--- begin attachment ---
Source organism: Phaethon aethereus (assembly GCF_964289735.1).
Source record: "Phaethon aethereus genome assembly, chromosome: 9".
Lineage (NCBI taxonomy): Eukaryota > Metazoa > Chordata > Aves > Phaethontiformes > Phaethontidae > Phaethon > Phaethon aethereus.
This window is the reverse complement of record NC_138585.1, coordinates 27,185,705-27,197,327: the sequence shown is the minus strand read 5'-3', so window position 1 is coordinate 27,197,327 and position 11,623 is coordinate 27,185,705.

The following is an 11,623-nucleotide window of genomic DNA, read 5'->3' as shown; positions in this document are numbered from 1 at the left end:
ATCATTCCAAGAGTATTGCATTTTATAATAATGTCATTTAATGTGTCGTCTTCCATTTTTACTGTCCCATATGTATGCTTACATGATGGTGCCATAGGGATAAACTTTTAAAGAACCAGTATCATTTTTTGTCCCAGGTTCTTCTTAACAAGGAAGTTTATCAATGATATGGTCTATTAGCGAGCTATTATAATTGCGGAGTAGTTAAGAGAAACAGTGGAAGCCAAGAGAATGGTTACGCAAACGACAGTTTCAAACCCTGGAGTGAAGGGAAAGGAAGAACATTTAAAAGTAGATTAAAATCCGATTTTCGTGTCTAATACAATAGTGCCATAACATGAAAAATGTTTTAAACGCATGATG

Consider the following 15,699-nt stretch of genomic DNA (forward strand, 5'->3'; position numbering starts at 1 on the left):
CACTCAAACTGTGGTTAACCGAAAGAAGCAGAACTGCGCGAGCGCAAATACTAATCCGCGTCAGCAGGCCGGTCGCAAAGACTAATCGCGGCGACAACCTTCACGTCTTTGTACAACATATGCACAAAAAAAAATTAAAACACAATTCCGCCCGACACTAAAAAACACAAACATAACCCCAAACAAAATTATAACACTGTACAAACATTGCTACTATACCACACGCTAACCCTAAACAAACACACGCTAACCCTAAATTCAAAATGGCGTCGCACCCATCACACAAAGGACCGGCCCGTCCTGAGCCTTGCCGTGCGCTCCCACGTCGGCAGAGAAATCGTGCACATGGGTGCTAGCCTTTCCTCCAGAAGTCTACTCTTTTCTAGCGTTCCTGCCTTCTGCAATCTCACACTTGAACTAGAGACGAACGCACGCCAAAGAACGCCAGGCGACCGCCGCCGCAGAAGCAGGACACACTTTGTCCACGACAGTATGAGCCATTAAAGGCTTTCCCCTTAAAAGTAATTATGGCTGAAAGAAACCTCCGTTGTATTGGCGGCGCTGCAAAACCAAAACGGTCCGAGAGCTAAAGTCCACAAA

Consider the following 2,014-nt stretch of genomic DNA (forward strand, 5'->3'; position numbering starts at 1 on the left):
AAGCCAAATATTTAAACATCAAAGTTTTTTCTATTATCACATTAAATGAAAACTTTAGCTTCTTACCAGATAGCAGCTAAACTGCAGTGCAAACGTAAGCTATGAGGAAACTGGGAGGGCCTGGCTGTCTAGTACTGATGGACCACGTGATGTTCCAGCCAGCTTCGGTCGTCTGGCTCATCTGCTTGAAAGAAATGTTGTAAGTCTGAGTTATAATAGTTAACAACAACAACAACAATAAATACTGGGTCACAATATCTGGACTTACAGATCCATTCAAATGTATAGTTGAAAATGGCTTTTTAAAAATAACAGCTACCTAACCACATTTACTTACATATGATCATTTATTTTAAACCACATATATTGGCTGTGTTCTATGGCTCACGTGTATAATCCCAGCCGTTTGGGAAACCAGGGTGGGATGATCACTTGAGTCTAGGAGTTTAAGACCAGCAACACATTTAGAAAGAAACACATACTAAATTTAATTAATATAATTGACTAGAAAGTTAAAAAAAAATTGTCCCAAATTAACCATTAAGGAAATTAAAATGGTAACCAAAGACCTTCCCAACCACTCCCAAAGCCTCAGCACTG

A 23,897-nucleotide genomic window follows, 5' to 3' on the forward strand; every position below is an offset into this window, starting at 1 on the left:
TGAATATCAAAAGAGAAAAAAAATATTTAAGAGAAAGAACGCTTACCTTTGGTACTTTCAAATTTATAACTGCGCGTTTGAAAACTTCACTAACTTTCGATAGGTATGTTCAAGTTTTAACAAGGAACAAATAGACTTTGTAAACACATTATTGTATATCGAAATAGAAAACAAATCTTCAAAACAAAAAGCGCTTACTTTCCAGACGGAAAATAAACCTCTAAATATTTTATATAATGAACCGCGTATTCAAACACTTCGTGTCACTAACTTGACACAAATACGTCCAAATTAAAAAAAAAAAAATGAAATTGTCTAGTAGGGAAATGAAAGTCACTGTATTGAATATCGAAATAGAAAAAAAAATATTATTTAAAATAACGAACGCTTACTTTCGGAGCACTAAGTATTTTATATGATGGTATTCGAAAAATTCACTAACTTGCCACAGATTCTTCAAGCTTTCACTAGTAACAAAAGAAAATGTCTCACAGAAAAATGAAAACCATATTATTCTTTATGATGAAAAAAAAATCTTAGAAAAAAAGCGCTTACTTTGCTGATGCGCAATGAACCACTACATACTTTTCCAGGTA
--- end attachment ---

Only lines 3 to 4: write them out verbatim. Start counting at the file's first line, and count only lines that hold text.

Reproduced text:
Lineage (NCBI taxonomy): Eukaryota > Metazoa > Chordata > Aves > Phaethontiformes > Phaethontidae > Phaethon > Phaethon aethereus.
This window is the reverse complement of record NC_138585.1, coordinates 27,185,705-27,197,327: the sequence shown is the minus strand read 5'-3', so window position 1 is coordinate 27,197,327 and position 11,623 is coordinate 27,185,705.